Climate change is a threat to human societies and natural ecosystems, yet public opinion research finds that public awareness and concern vary greatly. Here, using an unprecedented survey of 119 countries, we determine the relative influence of socio-demographic characteristics, geography, perceived well-being, and beliefs on public climate change awareness and risk perceptions at national scales. Worldwide, educational attainment is the single strongest predictor of climate change awareness. Understanding the anthropogenic cause of climate change is the strongest predictor of climate change risk perceptions, particularly in Latin America and Europe, whereas perception of local temperature change is the strongest predictor in many African and Asian countries. However, other key factors associated with public awareness and risk perceptions highlight the need to develop tailored climate communication strategies for individual nations. The results suggest that improving basic education, climate literacy, and public understanding of the local dimensions of climate change are vital to public engagement and support for climate action.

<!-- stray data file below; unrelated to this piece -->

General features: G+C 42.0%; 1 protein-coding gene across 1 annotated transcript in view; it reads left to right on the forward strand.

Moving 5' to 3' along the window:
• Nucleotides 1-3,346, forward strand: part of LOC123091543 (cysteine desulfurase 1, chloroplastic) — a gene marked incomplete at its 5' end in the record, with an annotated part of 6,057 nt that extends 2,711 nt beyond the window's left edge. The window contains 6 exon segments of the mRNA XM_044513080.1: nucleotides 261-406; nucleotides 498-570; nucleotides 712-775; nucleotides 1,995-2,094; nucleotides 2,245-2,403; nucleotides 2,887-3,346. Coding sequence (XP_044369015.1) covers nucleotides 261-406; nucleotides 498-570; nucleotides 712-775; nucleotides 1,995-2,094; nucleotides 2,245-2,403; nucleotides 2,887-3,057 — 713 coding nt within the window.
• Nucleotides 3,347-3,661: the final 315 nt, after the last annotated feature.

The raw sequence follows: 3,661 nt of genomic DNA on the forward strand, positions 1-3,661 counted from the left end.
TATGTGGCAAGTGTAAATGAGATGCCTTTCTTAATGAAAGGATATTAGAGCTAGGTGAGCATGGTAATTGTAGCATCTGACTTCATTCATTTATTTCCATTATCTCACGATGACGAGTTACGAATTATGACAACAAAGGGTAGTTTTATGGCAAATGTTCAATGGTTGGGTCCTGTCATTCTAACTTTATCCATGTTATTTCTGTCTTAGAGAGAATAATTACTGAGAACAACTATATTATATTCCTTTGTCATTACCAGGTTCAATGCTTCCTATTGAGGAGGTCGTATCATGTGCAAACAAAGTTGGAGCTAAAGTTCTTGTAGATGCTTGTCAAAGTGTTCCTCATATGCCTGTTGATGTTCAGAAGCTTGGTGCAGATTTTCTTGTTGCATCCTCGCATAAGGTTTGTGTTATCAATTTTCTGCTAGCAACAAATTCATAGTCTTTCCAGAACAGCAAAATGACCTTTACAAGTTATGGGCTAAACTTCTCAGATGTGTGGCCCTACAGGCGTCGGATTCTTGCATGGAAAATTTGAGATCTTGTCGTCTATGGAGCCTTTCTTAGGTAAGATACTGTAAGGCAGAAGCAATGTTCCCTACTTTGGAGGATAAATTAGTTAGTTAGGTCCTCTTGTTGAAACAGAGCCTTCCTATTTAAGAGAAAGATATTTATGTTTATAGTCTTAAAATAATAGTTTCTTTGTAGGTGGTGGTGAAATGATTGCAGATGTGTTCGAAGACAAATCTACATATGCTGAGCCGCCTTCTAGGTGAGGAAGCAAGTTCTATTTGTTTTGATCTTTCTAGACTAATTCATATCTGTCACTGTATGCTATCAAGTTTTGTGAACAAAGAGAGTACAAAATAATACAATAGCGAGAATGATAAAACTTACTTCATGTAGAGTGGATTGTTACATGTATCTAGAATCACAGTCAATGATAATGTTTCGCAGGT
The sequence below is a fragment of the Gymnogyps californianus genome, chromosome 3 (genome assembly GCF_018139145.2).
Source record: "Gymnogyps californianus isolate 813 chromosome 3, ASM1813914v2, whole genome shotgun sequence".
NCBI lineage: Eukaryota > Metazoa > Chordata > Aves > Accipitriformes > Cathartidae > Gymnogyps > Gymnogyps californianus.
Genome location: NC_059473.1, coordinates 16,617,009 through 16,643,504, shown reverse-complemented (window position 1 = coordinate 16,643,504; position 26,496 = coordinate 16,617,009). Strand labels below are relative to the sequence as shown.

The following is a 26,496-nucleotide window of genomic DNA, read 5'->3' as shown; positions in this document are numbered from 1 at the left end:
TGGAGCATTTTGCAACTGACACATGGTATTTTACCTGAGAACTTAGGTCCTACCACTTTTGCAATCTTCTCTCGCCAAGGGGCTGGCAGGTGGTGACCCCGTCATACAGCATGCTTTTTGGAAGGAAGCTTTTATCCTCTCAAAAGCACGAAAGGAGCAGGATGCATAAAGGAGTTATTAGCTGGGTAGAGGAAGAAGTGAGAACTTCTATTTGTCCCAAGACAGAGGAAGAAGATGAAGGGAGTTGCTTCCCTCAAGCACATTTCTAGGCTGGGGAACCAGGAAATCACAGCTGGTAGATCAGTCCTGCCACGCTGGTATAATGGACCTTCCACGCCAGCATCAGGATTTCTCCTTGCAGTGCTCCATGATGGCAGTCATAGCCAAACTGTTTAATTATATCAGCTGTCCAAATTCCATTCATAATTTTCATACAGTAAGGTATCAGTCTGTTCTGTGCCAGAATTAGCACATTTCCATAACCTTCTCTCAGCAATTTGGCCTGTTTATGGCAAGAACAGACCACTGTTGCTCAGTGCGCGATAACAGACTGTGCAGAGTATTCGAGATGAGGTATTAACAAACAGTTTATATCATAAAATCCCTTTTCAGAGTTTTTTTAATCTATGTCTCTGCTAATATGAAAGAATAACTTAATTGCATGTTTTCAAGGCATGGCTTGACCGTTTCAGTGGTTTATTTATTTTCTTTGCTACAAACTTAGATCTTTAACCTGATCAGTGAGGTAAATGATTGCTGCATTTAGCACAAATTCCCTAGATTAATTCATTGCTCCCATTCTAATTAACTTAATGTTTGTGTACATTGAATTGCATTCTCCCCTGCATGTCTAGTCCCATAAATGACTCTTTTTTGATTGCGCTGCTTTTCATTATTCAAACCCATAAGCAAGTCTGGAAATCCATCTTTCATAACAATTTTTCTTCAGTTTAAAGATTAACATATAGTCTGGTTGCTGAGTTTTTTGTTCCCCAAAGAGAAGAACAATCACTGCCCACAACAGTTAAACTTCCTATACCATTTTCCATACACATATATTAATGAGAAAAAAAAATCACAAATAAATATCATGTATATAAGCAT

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This research was supported in part by the Earth Institute Fellows Program, Columbia University and the Yale Project on Climate Change Communication (T.M.L.). The authors wish to thank A. Pugliese (Gallup World Poll) for assistance with the survey data and D. Budescu (Fordham University) for comments on the manuscript.
The authors declare no competing financial interests.
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Lee, T., Markowitz, E., Howe, P. et al. Predictors of public climate change awareness and risk perception around the world. Nature Clim Change 5, 1014–1020 (2015). https://doi.org/10.1038/nclimate2728
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